Another possible use case is capture of virtual creatures with the flick of a finger, after spotting them in the park on a daily walk such as in Niantic's "Pokemon Go."

Done properly, augmented reality could be readily adopted by the iPhone crowd -- assuming it can be made "friction-free." As it turns out, that's an area where Apple historically has excelled.

Tim Cook on augmented and virtual reality

"The smartphone is for everyone, we don't have to think the iPhone is about a certain demographic, or country or vertical market: it's for everyone. I think AR is that big, it's huge," Cook said in an interview in February. "I get excited because of the things that could be done that could improve a lot of lives. And be entertaining."

"I view AR like I view the silicon here in my iPhone, it's not a product per se, it's a core technology. But there are things to discover before that technology is good enough for the mainstream," Cook concluded. "I do think there can be a lot of things that really help people out in daily life, real-life things, that's why I get so excited about it."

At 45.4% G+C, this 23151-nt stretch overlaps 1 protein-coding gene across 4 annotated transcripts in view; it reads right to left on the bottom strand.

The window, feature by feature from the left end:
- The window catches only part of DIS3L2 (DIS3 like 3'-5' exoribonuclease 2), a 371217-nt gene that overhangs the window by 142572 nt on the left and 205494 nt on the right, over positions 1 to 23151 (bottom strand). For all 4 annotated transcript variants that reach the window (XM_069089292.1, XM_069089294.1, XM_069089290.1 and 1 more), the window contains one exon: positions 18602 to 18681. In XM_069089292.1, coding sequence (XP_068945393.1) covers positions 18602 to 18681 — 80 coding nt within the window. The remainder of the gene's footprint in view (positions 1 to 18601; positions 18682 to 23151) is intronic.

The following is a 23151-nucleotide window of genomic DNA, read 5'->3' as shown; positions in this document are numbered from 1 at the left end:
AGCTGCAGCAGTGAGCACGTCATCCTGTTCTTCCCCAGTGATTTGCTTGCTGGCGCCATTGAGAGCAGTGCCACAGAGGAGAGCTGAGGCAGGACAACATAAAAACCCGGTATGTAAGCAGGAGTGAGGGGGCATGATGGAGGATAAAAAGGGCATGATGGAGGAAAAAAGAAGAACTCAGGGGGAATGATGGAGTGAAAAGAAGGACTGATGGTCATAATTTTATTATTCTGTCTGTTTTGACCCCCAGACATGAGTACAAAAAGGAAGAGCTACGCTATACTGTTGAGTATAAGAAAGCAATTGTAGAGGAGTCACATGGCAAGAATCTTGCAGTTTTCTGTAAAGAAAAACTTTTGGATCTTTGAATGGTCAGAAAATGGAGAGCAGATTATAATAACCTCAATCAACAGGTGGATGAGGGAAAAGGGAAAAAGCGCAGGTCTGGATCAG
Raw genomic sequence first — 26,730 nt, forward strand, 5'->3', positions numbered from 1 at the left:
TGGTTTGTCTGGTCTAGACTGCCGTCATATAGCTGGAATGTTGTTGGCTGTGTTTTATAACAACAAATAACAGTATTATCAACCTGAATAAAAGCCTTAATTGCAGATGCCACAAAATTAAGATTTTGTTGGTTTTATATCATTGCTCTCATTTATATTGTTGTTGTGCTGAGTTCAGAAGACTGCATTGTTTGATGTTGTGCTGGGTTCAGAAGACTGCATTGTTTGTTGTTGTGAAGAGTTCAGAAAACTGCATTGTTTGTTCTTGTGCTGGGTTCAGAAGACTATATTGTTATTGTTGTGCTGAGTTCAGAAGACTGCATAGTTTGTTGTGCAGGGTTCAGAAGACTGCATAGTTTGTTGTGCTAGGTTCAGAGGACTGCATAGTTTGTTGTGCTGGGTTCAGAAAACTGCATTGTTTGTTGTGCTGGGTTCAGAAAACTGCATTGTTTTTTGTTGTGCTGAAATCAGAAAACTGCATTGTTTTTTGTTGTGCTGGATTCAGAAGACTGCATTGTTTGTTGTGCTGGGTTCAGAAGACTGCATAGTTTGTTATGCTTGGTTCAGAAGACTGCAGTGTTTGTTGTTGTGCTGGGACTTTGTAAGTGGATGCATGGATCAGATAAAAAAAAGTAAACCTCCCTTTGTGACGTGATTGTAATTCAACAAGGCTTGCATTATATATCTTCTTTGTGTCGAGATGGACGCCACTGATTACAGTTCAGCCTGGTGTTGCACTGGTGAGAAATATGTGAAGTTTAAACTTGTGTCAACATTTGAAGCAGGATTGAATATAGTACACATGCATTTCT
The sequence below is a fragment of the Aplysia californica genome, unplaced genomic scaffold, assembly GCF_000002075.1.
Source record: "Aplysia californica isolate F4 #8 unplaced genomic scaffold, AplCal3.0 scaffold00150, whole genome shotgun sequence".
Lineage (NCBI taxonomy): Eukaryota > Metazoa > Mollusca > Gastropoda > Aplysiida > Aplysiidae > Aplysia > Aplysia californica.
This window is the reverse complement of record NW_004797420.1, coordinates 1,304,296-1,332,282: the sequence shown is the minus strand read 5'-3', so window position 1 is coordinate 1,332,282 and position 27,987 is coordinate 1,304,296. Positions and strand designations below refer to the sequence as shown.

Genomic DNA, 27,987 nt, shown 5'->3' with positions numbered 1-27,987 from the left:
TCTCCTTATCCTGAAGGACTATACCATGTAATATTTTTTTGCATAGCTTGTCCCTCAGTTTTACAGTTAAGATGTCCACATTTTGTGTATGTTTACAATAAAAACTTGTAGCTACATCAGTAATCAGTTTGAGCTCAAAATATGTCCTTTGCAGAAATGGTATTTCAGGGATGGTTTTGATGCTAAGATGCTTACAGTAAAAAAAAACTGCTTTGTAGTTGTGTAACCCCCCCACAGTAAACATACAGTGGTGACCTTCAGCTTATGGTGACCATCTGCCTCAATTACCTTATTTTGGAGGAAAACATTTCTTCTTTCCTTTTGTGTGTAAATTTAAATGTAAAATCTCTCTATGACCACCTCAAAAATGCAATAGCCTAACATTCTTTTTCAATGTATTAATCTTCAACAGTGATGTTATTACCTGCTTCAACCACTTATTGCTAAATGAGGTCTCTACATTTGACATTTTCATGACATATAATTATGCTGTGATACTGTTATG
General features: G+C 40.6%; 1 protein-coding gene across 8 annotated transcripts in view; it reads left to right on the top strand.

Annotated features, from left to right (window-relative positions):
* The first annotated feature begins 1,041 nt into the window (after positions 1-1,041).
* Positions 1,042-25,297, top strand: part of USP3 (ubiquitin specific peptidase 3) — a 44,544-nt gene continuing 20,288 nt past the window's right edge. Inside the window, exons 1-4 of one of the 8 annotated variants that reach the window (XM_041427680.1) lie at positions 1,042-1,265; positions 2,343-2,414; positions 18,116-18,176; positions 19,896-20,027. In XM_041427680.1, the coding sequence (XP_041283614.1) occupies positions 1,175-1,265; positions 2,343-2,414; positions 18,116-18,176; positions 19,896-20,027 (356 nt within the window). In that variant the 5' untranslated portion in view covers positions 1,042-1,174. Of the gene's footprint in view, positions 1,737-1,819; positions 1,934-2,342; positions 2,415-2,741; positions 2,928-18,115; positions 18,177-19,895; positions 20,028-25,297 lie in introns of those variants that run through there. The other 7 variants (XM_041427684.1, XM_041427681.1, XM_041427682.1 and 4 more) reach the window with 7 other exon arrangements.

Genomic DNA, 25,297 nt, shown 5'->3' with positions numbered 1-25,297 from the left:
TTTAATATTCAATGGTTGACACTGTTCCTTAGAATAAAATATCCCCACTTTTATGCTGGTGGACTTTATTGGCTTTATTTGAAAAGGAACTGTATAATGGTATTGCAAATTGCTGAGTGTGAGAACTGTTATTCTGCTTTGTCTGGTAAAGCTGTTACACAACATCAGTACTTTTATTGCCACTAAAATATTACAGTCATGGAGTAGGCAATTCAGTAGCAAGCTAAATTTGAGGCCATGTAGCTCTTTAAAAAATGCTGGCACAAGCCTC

"I think AR is that big, it's huge" - Tim Cook
Apple's tangible moves in the AR and VR sector

Apple has made a number of strategic hires and acquisitions over the last five years to further its AR ambitions.

Motion capture specialist Faceshiftwas acquired in 2015, with machine learning and computer vision startup Perceptio grabbed earlier that year.

German AR firm Metaio and Flyby Media also go hand-in-hand with in-house development of transparent displays, iPhone-powered VR rigs, AR maps and other related technologies described in recent patent filings.




In January, Apple was reassigned IP from Metaio for an AR device with advanced point of interest labelling. Specifically, a pair of patents detail a mobile AR system -- or smartphone -- capable of detecting its surroundings and displaying generated virtual information to users in real time.

The "iPhone 8" and augmented reality

While the "iPhone 8" may not be sold to customers on AR prospects alone, it appears to be setting the table for wider adoption of the technology.